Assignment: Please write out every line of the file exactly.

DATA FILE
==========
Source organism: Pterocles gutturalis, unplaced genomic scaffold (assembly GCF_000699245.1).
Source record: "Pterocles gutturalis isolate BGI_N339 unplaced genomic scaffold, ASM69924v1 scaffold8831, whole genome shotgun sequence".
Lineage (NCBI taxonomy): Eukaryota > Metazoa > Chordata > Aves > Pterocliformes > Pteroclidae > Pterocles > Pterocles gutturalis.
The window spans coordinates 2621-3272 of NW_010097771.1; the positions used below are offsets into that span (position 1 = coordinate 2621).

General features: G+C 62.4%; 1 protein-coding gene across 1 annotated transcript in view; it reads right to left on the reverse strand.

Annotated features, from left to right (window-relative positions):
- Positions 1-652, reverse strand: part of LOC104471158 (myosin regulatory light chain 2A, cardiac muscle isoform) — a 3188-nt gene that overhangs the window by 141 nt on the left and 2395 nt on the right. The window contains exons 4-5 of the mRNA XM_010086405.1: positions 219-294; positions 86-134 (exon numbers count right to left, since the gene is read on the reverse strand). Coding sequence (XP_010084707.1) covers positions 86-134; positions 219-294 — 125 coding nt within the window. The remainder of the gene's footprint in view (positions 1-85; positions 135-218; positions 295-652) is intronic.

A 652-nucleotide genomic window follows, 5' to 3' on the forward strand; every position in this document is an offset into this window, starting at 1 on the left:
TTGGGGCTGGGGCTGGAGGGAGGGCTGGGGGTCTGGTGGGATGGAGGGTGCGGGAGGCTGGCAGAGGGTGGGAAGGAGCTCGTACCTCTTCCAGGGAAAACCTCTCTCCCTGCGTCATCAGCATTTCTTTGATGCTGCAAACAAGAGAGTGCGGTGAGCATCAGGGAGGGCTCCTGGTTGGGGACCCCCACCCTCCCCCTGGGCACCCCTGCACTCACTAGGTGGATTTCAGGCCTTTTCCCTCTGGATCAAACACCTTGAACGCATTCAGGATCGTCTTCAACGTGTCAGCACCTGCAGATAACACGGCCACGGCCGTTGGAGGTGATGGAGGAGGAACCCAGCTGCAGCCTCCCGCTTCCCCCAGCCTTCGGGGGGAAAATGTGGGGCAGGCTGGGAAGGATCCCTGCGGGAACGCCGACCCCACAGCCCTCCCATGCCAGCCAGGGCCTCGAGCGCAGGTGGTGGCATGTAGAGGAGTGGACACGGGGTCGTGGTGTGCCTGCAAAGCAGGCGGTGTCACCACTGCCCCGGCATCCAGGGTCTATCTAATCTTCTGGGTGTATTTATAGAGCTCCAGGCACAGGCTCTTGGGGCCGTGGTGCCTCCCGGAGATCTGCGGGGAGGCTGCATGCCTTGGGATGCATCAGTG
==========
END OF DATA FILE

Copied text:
Source organism: Pterocles gutturalis, unplaced genomic scaffold (assembly GCF_000699245.1).
Source record: "Pterocles gutturalis isolate BGI_N339 unplaced genomic scaffold, ASM69924v1 scaffold8831, whole genome shotgun sequence".
Lineage (NCBI taxonomy): Eukaryota > Metazoa > Chordata > Aves > Pterocliformes > Pteroclidae > Pterocles > Pterocles gutturalis.
The window spans coordinates 2621-3272 of NW_010097771.1; the positions used below are offsets into that span (position 1 = coordinate 2621).

General features: G+C 62.4%; 1 protein-coding gene across 1 annotated transcript in view; it reads right to left on the reverse strand.

Annotated features, from left to right (window-relative positions):
- Positions 1-652, reverse strand: part of LOC104471158 (myosin regulatory light chain 2A, cardiac muscle isoform) — a 3188-nt gene that overhangs the window by 141 nt on the left and 2395 nt on the right. The window contains exons 4-5 of the mRNA XM_010086405.1: positions 219-294; positions 86-134 (exon numbers count right to left, since the gene is read on the reverse strand). Coding sequence (XP_010084707.1) covers positions 86-134; positions 219-294 — 125 coding nt within the window. The remainder of the gene's footprint in view (positions 1-85; positions 135-218; positions 295-652) is intronic.

A 652-nucleotide genomic window follows, 5' to 3' on the forward strand; every position in this document is an offset into this window, starting at 1 on the left:
TTGGGGCTGGGGCTGGAGGGAGGGCTGGGGGTCTGGTGGGATGGAGGGTGCGGGAGGCTGGCAGAGGGTGGGAAGGAGCTCGTACCTCTTCCAGGGAAAACCTCTCTCCCTGCGTCATCAGCATTTCTTTGATGCTGCAAACAAGAGAGTGCGGTGAGCATCAGGGAGGGCTCCTGGTTGGGGACCCCCACCCTCCCCCTGGGCACCCCTGCACTCACTAGGTGGATTTCAGGCCTTTTCCCTCTGGATCAAACACCTTGAACGCATTCAGGATCGTCTTCAACGTGTCAGCACCTGCAGATAACACGGCCACGGCCGTTGGAGGTGATGGAGGAGGAACCCAGCTGCAGCCTCCCGCTTCCCCCAGCCTTCGGGGGGAAAATGTGGGGCAGGCTGGGAAGGATCCCTGCGGGAACGCCGACCCCACAGCCCTCCCATGCCAGCCAGGGCCTCGAGCGCAGGTGGTGGCATGTAGAGGAGTGGACACGGGGTCGTGGTGTGCCTGCAAAGCAGGCGGTGTCACCACTGCCCCGGCATCCAGGGTCTATCTAATCTTCTGGGTGTATTTATAGAGCTCCAGGCACAGGCTCTTGGGGCCGTGGTGCCTCCCGGAGATCTGCGGGGAGGCTGCATGCCTTGGGATGCATCAGTG